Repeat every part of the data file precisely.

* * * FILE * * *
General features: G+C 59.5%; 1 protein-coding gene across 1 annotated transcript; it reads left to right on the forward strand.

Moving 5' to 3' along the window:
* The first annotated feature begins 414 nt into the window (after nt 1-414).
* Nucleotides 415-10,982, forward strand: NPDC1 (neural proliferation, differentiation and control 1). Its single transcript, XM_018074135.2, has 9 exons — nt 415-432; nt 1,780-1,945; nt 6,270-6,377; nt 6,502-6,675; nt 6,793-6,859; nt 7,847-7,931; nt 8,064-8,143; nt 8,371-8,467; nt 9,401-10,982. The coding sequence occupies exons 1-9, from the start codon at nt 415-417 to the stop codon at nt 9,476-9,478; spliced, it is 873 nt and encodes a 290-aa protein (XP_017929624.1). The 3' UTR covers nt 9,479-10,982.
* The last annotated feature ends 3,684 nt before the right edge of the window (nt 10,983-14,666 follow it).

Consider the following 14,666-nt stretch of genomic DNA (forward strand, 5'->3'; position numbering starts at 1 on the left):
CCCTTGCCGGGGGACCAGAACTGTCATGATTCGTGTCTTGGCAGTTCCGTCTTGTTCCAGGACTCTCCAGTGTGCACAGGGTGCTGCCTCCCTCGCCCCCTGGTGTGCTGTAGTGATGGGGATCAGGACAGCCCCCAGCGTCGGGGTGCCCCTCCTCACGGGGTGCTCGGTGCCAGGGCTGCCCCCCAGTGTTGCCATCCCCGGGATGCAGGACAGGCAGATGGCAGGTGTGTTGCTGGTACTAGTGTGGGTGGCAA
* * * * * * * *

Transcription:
General features: G+C 59.5%; 1 protein-coding gene across 1 annotated transcript; it reads left to right on the forward strand.

Moving 5' to 3' along the window:
* The first annotated feature begins 414 nt into the window (after nt 1-414).
* Nucleotides 415-10,982, forward strand: NPDC1 (neural proliferation, differentiation and control 1). Its single transcript, XM_018074135.2, has 9 exons — nt 415-432; nt 1,780-1,945; nt 6,270-6,377; nt 6,502-6,675; nt 6,793-6,859; nt 7,847-7,931; nt 8,064-8,143; nt 8,371-8,467; nt 9,401-10,982. The coding sequence occupies exons 1-9, from the start codon at nt 415-417 to the stop codon at nt 9,476-9,478; spliced, it is 873 nt and encodes a 290-aa protein (XP_017929624.1). The 3' UTR covers nt 9,479-10,982.
* The last annotated feature ends 3,684 nt before the right edge of the window (nt 10,983-14,666 follow it).

Consider the following 14,666-nt stretch of genomic DNA (forward strand, 5'->3'; position numbering starts at 1 on the left):
CCCTTGCCGGGGGACCAGAACTGTCATGATTCGTGTCTTGGCAGTTCCGTCTTGTTCCAGGACTCTCCAGTGTGCACAGGGTGCTGCCTCCCTCGCCCCCTGGTGTGCTGTAGTGATGGGGATCAGGACAGCCCCCAGCGTCGGGGTGCCCCTCCTCACGGGGTGCTCGGTGCCAGGGCTGCCCCCCAGTGTTGCCATCCCCGGGATGCAGGACAGGCAGATGGCAGGTGTGTTGCTGGTACTAGTGTGGGTGGCAA